Discover more from Artificial Ignorance
Designing an AI voiceover system for my newsletter
Meet the cast of Artificial Ignorance.
If you've read the archives, you're familiar with Hugh. Hugh is a prototype smart assistant I built, with a persona and voice to match.
Hugh's voice comes from ElevenLabs, the runner-up in my "most realistic voices" review. Hugh's voice was so realistic, in fact, that it fooled NPR for a hot second:
I deeply enjoy Hugh's voice because most AI-narrated content is mediocre. It gets the job done but in a sterile, perfunctory way. It's hard to find synthetic speakers with emotion or pauses for dramatic effect. I want fewer robot voices and more realistic AI speakers!
So, in an effort to be the change I want to see, I decided to add voiceovers to the Artificial Ignorance archives. Along the way, I learned a lot about what not to do and built a bunch of custom software to make the process go faster.
Keep reading to learn more about the process. But without further ado, here's the audio cast of Artificial Ignorance:
Hugh will be voicing long-form essays.
Evelyn is your go-to voice for weekly news roundups.
Chase walks through the nuts and bolts of AI projects.
Lauren nicely narrates the product review posts.
The quick and dirty approach
I want to acknowledge something upfront: I put way more effort into this project than I had to. There are plenty of voiceover tools available, though they don't have Hugh.
And even if I had to keep using Hugh's voice, I could have pasted the entire text of a post into ElevenLabs' dashboard. But the quick and dirty approach has a few problems:
Fixing mistakes is pretty costly. A word or phrase may get mispronounced, or I might have a typo in my post. Not something everyone will care about! But I did, so fixing it would mean regenerating the entire text - and burning thousands of credits. Instead, I wanted to regenerate small sections to correct the pronunciation errors.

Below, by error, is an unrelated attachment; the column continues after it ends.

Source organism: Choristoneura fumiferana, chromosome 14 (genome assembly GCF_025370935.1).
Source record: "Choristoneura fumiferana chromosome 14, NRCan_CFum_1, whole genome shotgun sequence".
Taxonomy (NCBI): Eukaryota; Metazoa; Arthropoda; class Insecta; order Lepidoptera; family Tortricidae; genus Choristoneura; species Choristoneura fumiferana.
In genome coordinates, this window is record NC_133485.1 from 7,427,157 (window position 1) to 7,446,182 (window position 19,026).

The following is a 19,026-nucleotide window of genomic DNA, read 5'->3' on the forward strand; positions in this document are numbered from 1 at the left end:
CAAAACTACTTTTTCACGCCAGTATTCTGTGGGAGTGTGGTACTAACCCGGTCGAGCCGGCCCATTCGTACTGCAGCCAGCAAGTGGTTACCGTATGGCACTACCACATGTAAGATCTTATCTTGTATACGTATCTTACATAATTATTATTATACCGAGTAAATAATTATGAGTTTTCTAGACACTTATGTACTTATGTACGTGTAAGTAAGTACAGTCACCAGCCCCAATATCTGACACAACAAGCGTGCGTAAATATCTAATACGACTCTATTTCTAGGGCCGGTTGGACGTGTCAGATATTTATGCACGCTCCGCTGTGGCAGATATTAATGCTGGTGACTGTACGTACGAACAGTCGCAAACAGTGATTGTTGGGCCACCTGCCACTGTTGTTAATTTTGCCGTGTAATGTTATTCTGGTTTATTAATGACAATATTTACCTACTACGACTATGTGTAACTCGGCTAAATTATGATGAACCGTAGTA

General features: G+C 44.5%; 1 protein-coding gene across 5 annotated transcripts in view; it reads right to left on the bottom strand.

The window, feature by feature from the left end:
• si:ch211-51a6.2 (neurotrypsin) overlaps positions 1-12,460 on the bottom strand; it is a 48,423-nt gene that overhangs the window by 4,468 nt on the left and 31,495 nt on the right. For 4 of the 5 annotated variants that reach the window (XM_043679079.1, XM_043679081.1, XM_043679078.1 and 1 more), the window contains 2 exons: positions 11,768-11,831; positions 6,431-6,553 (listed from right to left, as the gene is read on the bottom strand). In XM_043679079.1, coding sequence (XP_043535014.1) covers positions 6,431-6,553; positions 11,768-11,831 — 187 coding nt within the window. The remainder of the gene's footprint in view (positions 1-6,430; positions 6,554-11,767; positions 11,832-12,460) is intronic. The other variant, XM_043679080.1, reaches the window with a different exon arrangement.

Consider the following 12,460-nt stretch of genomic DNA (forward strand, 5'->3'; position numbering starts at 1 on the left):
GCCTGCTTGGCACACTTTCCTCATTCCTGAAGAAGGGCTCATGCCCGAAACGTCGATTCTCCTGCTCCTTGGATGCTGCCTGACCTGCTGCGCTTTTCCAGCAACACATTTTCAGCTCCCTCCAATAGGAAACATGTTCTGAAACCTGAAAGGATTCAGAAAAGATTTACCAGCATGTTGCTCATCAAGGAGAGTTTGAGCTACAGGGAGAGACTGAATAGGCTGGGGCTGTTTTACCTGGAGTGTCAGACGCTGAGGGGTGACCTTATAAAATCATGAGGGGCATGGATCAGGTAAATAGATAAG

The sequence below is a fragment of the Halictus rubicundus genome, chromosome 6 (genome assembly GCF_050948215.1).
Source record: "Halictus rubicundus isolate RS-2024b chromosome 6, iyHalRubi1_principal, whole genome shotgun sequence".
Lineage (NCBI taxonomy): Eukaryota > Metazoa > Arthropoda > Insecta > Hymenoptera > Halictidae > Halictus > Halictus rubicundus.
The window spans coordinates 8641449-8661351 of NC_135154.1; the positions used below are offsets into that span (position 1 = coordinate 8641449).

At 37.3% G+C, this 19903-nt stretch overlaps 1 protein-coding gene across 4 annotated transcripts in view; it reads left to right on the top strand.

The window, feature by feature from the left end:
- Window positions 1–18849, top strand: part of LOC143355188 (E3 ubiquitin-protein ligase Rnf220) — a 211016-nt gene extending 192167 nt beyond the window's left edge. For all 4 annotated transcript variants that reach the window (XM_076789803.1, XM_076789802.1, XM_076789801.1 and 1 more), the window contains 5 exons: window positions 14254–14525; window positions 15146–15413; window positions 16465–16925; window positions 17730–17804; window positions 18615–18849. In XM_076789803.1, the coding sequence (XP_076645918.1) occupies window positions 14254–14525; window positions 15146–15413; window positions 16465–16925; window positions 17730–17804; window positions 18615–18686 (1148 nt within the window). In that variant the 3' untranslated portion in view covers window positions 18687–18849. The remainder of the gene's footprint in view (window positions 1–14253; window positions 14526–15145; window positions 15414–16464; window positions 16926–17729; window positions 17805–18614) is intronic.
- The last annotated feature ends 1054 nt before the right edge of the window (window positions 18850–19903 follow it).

There's no reliable way to add pauses. Like any good narration, I wanted to add silence after the title or between major sections. There isn't a way to control this in ElevenLabs yet, and I didn't want to use an audio editor. Plus, there isn’t a way to test different length pauses without regenerating the entire text.
Each post can only have a single voice. I have a few ideas for multi-speaker content, but creating said content would mean stitching together multiple files.
So, I did what any good engineer would do: I made my own half-baked solution.
Building the narration rig
With my use case in mind, the architecture of what I wanted was pretty straightforward.
Given a post URL, break the post down into roughly paragraph-sized clips.
For each clip, configure the default settings: text, voice, and starting/ending pauses.
Create a UI to adjust the settings and generate the audio. Audio clips should be playable via the UI.
Export a final file that stitches together the different clips, including the silences before and after each one.
The end result:
In practice, most of the code was scaffolding to store and easily edit the clips. All of the heavy lifting takes place within a few Python functions: